Last Airbus A380 superjumbo completed

September 25, 2020

The very last Airbus A380 superjumbo has left the production hall in Toulouse to have its engines fitted.

Ship 272 is destined for Emirates, the largest user of the giant jet.

The superjumbo was photographed by freelance photographer Aviation Toulouse at the Jean-Luc Lagardere plant, a purpose-built Airbus facility at Toulouse-Blagnac Airport in southern France.

Airbus announced the end of production in February last year with Emirates taking just 14 more and swapping its remaining commitments for 40 A330-900 aircraft, and 30 A350-900 aircraft in a deal worth US$ 21.4 billion at list prices.

Airbus and Emirates reached an agreement on outstanding A380 deliveries taking the airline’s total A380s to 123 units.

READ: World’s first COVID-19 safety ratings 

At the time His Highness Sheikh Ahmed bin Saeed Al Maktoum, Chairman and Chief Executive, Emirates Airline and Group, said: “After many months of discussions, we have come to an agreement with Airbus and Rolls-Royce.

“Emirates has been a staunch supporter of the A380 since its very inception. While we are disappointed to have to give up our order, and sad that the programme could not be sustained, we accept that this is the reality of the situation. For us, the A380 is a wonderful aircraft loved by our customers and our crew. It is a differentiator for Emirates. We have shown how people can truly fly better on the A380, and Emirates has set the standards for that by introducing customer experiences that are unique to the A380 like our Shower Spas and Onboard Lounge.’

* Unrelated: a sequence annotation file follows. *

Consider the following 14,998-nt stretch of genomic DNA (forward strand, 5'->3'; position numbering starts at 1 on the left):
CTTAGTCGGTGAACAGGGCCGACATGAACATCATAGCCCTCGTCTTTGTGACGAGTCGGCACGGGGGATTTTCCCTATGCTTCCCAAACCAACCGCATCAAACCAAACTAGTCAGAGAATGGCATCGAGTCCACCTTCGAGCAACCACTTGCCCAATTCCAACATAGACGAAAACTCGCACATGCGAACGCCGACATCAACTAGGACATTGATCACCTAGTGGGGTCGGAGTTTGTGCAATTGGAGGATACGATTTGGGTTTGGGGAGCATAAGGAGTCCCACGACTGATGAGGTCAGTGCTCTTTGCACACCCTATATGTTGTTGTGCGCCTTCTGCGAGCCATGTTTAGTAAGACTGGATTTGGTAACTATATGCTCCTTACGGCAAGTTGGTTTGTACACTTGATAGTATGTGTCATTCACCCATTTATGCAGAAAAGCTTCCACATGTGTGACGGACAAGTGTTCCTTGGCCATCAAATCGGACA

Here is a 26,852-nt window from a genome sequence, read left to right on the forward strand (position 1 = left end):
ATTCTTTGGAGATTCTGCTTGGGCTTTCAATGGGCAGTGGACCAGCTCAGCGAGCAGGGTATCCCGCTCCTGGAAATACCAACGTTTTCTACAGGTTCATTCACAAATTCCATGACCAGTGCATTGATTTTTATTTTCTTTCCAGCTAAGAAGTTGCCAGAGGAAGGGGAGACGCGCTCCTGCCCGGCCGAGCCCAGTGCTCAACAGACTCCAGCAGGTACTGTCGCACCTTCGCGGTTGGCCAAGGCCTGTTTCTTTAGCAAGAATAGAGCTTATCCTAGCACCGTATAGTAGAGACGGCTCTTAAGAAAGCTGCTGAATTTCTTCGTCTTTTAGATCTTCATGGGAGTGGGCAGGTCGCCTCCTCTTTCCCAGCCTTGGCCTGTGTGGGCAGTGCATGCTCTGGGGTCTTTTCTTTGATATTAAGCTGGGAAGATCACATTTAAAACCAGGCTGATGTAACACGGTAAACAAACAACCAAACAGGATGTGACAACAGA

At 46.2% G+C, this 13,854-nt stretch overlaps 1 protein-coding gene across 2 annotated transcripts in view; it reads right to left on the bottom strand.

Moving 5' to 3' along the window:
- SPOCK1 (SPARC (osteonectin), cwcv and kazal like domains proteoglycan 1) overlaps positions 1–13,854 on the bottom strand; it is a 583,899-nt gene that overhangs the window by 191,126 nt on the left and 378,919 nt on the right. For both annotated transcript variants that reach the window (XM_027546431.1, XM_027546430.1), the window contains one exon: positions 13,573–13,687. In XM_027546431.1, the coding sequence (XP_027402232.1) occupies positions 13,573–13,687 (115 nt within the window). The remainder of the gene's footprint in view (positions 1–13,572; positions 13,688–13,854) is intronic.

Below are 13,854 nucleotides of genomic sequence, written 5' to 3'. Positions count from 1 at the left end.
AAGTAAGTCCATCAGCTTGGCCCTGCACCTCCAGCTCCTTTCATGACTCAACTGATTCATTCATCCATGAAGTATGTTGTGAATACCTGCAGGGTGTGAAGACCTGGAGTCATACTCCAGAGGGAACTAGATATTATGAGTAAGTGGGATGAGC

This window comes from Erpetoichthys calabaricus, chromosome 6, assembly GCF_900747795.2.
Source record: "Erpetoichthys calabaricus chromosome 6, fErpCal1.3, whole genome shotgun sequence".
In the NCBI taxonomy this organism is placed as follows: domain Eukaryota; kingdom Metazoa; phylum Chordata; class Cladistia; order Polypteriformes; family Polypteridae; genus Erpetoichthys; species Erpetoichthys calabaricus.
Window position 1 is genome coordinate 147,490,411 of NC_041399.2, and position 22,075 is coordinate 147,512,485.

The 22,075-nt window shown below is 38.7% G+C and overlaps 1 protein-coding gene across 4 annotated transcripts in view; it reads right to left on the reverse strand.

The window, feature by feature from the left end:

Airbus said at the time:

Following a review of its operations, and in light of developments in aircraft and engine technologies, Emirates is reducing its order book from 162 to 123 aircraft. Emirates will take delivery of 14 over the next two years. As a consequence and given the lack of order backlog with other airlines, Airbus will cease deliveries of the A380  in 2021.

Emirates has also decided to continue growing with Airbus’ newest generation, flexible widebody aircraft, ordering 40 A330-900 and 30 A350-900 aircraft.

“As a result of this decision, we have no substantial backlog and hence no basis to sustain production, despite all our sales efforts with other airlines in recent years. This leads to the end of A380 deliveries in 2021,” said then Airbus Chief Executive Officer Tom Enders.

Since that decision, many airlines have grounded their superjumbos due to COVID-19 and also declared that the giant jet beloved by passengers will not fly again.

Qantas A380’s in the California desert.